Cid

[ sid; Spanish theed ]
/ sɪd; Spanish θid /
|

noun

The,El Cid CampeadorRodrigo Díaz de Bivar, c1040–99, Spanish soldier: hero of the wars against the Moors.
(italics) Le. Le Cid.

Definition for cid (2 of 4)

Le Cid

[ French luh seed ]
/ French lə ˈsid /

noun

a drama (1636) by Corneille.

Definition for cid (3 of 4)

c.i.d.

or cid, CID


Automotive.

cubic-inch displacement: the displacement of an engine measured in cubic inches: My old car had a 302 c.i.d. engine.

Definition for cid (4 of 4)

C.I.D.


Criminal Investigation Department of Scotland Yard.
Dictionary.com Unabridged Based on the Random House Unabridged Dictionary, © Random House, Inc. 2019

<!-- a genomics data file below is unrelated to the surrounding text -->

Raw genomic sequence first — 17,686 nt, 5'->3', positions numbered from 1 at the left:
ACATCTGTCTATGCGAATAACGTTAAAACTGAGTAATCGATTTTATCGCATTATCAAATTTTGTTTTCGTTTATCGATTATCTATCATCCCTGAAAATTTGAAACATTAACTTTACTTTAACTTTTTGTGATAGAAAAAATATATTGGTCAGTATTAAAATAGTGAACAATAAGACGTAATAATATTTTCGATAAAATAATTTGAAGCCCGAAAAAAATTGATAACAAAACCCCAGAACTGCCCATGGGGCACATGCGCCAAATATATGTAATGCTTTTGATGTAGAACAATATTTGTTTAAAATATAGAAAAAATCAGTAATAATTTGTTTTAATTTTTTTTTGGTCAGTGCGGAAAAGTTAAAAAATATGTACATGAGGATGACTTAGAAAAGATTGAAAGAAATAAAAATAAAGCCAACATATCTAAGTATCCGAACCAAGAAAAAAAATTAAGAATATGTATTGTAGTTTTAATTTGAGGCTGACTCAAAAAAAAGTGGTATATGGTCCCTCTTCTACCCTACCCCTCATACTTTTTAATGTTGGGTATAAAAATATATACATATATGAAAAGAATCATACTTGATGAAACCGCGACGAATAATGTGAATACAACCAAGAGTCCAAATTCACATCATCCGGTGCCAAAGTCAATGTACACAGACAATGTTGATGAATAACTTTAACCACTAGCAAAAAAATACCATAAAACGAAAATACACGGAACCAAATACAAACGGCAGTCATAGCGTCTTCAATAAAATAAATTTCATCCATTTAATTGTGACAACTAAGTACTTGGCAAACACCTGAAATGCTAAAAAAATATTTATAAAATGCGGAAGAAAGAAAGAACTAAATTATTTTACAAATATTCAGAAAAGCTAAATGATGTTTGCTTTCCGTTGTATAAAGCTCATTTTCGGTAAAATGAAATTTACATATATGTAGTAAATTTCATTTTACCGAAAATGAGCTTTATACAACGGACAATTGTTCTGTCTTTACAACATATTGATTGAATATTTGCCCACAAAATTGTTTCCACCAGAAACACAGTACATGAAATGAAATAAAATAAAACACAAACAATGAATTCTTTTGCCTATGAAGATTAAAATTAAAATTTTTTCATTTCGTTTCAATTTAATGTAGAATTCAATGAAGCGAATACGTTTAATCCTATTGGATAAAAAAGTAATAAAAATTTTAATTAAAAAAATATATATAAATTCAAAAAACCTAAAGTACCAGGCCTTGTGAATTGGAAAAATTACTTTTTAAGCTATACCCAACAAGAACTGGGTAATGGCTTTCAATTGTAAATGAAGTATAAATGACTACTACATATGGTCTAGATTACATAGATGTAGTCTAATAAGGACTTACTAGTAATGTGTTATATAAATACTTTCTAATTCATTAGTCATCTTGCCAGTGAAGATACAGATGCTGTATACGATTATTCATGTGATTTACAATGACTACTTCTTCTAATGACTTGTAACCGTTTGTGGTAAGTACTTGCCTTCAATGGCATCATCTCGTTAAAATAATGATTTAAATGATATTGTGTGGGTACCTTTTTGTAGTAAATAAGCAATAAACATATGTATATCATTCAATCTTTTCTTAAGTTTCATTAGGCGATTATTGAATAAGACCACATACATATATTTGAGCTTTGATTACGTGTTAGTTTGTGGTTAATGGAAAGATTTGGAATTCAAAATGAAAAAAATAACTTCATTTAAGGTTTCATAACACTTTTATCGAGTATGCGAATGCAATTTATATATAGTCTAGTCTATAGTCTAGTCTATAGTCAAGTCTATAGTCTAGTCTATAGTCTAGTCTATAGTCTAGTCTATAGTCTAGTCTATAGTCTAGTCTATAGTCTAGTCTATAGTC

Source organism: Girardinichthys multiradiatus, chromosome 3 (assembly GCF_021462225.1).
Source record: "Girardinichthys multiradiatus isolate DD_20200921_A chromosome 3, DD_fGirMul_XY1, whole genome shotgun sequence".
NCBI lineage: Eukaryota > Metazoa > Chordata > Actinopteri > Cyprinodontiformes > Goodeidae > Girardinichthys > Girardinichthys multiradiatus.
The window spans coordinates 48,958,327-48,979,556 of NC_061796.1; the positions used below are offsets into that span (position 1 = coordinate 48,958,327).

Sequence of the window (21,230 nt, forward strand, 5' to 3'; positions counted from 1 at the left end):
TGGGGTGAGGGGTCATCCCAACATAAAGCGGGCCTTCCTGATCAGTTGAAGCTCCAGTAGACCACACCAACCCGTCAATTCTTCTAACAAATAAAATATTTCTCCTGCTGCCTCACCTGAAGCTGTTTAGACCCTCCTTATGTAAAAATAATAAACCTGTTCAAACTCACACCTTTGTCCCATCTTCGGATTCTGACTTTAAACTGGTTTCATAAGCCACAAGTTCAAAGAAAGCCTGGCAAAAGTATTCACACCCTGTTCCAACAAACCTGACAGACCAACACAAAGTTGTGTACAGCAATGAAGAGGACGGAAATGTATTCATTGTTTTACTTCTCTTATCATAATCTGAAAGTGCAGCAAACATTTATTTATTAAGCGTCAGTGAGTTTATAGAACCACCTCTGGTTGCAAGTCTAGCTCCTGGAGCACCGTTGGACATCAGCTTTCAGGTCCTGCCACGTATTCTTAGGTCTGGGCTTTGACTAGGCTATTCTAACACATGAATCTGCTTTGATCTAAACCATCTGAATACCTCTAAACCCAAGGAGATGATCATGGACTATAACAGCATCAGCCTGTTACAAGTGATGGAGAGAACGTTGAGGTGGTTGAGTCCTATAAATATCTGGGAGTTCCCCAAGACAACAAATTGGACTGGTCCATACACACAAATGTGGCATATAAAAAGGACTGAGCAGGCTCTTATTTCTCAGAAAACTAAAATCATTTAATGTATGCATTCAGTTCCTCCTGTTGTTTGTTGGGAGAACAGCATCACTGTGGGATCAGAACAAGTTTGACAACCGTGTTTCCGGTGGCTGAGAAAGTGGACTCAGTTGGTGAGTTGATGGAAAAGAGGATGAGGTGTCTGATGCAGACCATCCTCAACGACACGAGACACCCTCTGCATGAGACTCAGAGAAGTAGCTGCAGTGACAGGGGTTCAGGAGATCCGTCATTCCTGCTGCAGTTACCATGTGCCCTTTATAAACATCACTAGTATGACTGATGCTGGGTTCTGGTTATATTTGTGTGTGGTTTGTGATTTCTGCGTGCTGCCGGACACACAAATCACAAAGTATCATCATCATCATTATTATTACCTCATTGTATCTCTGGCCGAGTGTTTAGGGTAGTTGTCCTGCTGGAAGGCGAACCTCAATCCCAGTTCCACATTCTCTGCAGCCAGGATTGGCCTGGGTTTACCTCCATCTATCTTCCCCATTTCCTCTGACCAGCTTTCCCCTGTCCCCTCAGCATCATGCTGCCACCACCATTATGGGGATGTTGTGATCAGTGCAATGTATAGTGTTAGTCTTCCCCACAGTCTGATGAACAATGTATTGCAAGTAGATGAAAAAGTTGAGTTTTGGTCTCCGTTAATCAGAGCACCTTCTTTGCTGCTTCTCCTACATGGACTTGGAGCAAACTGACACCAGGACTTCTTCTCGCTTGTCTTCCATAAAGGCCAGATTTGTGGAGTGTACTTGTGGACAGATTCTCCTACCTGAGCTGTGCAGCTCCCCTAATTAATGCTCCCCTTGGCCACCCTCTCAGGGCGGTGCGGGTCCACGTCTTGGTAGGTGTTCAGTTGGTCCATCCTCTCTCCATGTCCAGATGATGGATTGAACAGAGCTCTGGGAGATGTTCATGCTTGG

Examples from the Web for cid

British Dictionary definitions for cid (1 of 2)

Cid

/ (sɪd, Spanish θið) /

noun

El or the. original name Rodrigo Diaz de Vivar. ?1043–99, Spanish soldier and hero of the wars against the Moors

British Dictionary definitions for cid (2 of 2)

CID


abbreviation for

(in Britain) Criminal Investigation Department; the detective division of a police force
cruel, inhumane, and degrading: denoting the brutal and demeaning treatment of prisoners
Collins English Dictionary - Complete & Unabridged 2012 Digital Edition © William Collins Sons & Co. Ltd. 1979, 1986 © HarperCollins Publishers 1998, 2000, 2003, 2005, 2006, 2007, 2009, 2012

Word Origin and History for cid

Cid


1680s, from Spanish cid "chief, commander," from Arabic sayyid "lord." A title given in Spanish literature to Castilian nobleman and warlord Ruy Diaz, Count of Bivar (c.1040-1099).

Online Etymology Dictionary, © 2010 Douglas Harper